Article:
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Conquering the crazy

I think most writers would admit—but correct me if I’m wrong—that at some point along the way they’ve faced moments of crazy.

You know what I’m talking about: That feeling you get when you begin to wonder if you’re spending too much time on that one manuscript, you feel like you’ve read it so many times it’s imprinted on your retinas; or maybe you have ideas for multiple novels, and you’re trying to get them all down on paper at once before they escape your brain; maybe your family and friends are beginning to wonder exactly what it is you’re doing; and you have no firm idea whether your book or books will ever reach publication.

I think this is a natural feeling for those who are in the midst of writing novels, but it can also be a potentially dangerous thing that could inhibit future writing.

So what I want to know from you is: how do you handle the crazy and keep yourself writing in spite of it all?

8 Responses to Conquering the crazy

  1. Dale Basye says:

    Crazy? I’m not crazy…at least that’s what my chihuahua tells me as I sew little outfits for her between chapters. Today she’s dressed as Napoleon. I had to duct tape her paw inside her coat, though. She kept wresting it free.

    Right now I’m working on a book that is, currently, twice as long as it should be and it’s weeks late and I’ve completely lost perspective. I just hope that if I keep writing and writing I can find my way out. Books are easy but, wow, a series is really hard! It’s easy to meet a stranger and be charming, but now it’s like I keep running into the same person year after year and have to think of new, compelling things to say! The plus side is, in the desperate throes of a “problem” book, I have come up with loads of ideas for the next one, which I’m sure will be a piece of cake: a piece of cake that takes a year to bake and someone on Amazon will hate.

  2. Emily says:

    Crazy — totally describes my process! One day I feel brilliant — the next overwhelmed — the next like a lost cause — and then there are these manuscripts for more projects than I will admit in public!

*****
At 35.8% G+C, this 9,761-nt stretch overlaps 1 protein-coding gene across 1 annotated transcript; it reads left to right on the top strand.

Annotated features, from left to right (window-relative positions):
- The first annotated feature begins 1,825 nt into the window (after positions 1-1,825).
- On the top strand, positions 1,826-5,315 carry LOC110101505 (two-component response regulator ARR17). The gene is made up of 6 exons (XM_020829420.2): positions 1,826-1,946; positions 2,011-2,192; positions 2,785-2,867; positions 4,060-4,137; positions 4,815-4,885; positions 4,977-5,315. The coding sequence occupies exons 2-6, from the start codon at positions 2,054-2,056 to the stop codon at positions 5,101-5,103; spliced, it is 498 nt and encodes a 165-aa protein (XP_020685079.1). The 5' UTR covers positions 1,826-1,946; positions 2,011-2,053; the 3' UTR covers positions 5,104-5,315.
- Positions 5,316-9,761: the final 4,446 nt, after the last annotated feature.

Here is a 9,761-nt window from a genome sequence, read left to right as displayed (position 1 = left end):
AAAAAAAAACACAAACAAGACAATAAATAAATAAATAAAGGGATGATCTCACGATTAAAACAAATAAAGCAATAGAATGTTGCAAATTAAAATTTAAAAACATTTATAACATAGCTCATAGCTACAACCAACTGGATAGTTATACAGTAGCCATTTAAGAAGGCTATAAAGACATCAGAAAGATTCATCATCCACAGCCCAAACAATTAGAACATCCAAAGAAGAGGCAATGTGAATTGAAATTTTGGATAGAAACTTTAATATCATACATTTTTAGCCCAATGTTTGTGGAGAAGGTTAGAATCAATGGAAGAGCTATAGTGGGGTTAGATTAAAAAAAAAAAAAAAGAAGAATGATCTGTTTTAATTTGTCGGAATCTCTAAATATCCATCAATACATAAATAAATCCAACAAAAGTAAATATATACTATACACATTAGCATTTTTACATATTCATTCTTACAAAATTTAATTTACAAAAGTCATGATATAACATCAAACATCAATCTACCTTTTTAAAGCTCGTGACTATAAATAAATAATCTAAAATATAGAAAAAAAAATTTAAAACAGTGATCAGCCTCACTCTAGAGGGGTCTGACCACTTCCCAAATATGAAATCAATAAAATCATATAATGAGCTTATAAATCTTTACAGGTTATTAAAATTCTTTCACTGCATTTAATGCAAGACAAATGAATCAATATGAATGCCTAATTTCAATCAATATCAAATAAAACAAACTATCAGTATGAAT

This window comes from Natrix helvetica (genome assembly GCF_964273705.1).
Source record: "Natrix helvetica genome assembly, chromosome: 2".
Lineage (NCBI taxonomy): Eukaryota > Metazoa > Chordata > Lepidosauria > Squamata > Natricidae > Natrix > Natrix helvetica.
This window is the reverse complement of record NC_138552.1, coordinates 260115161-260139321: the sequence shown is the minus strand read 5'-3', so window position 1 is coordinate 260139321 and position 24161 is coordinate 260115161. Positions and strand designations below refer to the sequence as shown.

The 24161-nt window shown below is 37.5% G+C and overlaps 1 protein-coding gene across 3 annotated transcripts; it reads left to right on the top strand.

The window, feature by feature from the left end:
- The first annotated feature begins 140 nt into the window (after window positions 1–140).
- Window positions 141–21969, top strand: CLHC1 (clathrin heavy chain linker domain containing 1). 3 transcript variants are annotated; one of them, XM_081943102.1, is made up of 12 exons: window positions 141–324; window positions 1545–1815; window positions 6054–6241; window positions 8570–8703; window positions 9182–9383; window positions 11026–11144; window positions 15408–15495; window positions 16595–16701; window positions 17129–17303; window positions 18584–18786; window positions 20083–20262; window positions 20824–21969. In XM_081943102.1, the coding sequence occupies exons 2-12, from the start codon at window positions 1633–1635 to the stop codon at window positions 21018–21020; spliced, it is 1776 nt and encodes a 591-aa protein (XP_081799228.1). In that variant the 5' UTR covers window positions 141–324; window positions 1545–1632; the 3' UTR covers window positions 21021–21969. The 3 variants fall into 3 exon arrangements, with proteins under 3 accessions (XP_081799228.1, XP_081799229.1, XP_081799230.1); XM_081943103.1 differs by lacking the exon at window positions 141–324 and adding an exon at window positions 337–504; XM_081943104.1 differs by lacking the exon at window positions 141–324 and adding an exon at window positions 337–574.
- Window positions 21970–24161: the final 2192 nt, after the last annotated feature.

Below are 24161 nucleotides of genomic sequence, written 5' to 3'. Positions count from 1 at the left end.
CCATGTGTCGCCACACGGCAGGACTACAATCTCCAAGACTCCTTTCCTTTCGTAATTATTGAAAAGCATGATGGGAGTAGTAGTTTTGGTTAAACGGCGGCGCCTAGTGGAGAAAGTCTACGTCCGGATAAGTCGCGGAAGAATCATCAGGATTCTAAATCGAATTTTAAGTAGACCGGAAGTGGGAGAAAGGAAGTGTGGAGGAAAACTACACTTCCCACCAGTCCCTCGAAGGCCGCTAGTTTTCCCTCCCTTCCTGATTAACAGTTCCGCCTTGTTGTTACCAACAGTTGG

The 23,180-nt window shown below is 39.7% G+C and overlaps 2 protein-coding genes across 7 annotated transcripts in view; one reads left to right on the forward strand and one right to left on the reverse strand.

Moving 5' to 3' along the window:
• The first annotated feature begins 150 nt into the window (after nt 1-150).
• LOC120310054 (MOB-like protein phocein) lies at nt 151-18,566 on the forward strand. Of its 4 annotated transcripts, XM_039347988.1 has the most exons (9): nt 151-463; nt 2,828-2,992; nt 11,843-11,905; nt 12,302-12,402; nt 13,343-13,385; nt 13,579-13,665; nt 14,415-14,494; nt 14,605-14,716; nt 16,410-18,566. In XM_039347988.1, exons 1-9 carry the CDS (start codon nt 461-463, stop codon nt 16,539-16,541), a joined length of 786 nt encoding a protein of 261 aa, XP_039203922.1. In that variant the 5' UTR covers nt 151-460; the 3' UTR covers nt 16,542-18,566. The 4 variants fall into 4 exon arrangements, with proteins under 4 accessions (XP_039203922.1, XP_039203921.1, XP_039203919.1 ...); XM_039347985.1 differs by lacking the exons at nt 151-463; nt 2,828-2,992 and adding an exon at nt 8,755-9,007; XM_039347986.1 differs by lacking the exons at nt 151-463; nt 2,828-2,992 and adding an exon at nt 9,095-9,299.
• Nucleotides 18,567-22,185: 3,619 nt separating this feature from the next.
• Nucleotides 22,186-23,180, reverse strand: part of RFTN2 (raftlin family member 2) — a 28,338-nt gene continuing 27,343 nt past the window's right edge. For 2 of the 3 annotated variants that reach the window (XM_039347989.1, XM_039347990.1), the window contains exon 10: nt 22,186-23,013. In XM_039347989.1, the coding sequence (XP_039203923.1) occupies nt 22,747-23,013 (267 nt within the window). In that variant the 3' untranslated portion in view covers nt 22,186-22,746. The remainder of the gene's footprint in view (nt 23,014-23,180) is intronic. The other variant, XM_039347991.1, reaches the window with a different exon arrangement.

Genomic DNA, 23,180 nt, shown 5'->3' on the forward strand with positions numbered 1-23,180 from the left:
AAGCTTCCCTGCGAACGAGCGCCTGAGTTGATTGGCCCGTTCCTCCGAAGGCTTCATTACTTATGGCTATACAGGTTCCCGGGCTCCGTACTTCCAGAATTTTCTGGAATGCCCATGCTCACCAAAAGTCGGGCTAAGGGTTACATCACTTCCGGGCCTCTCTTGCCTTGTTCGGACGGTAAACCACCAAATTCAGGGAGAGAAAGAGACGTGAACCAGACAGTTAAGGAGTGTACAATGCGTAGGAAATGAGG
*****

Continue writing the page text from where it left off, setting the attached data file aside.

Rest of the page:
Partly how I handle it is by leaning on the shoulder of a close friend as together we vow to make 2012 the year we focus on ONE THING.

  3. Actually, I write to avoid going crazy. Even if it’s just a little bit each day, it helps relieve the anxiety that comes with not writing. Better still, the writing itself — when I write something that just clicks — creates all sorts of wonderful endorphins that make me nicer to be around. As far as managing projects, that’s a tough one. I think you have to give yourself license to write whatever comes on any given day, and let natural (or creative) selection do the rest. Eventually, critical mass will be reached and the project you should be working on will let itself be known. And as for those bits that don’t fit into the Chosen One, well, store them away, for their time may come eventually. The bottom line is to keep writing and don’t stress out so much about whether you’re writing the right thing or not. Whatever writing you’re doing, it’s still a better use of your time than watching the vast majority of what’s on TV (and yes, I’m talking about you, reality TV).

  4. Teri Carter says:

    I take breaks. The break might be an hour spent walking the dog or watching reruns of DALLAS from 1978, or the break might be 3 weeks of doing something/anything else.

    The writing doesn’t keep me sane, the breaks do.

  5. Me? I send lunatic mail to Jim and he talks me off the ledge. He’s so soothing!

  6. Barb Riley says:

    I think just keeping sight of your goals. Having goals, knowing what you want and when you want it, and having an idea of how you’re going to get there. I went through a particularly tough time where I self-doubted and my husband was like, “WTH is this coming from? Why all of a sudden do you think you suck?” My response… “Well, I always worry about sucking, but usually I ignore it and just keep my head down and work through it.” (sorry if that sounds dirty? I really mean just keep writing and not giving up.)

    Stupid inner critic, whispering softly, telling me all my ideas are crap, my writing is crap, and I’ll never be published. THAT is what makes us crazy… self-doubt!!!!!!

    So, as I said, I break it down. OK inner critic, you self-doubting emeffer, I’m going to finish this chapter no matter if it sucks and whether you like it or not you big @#( @#$(&( @#$()(#) T%(&.

    THAT is how I get through the crazy.

  7. Just need to LOL@Dale B. and Barb R. Too funny.

  8. Find a way to write and drink beer at the same time; I’m thinking of getting one of those helmets.

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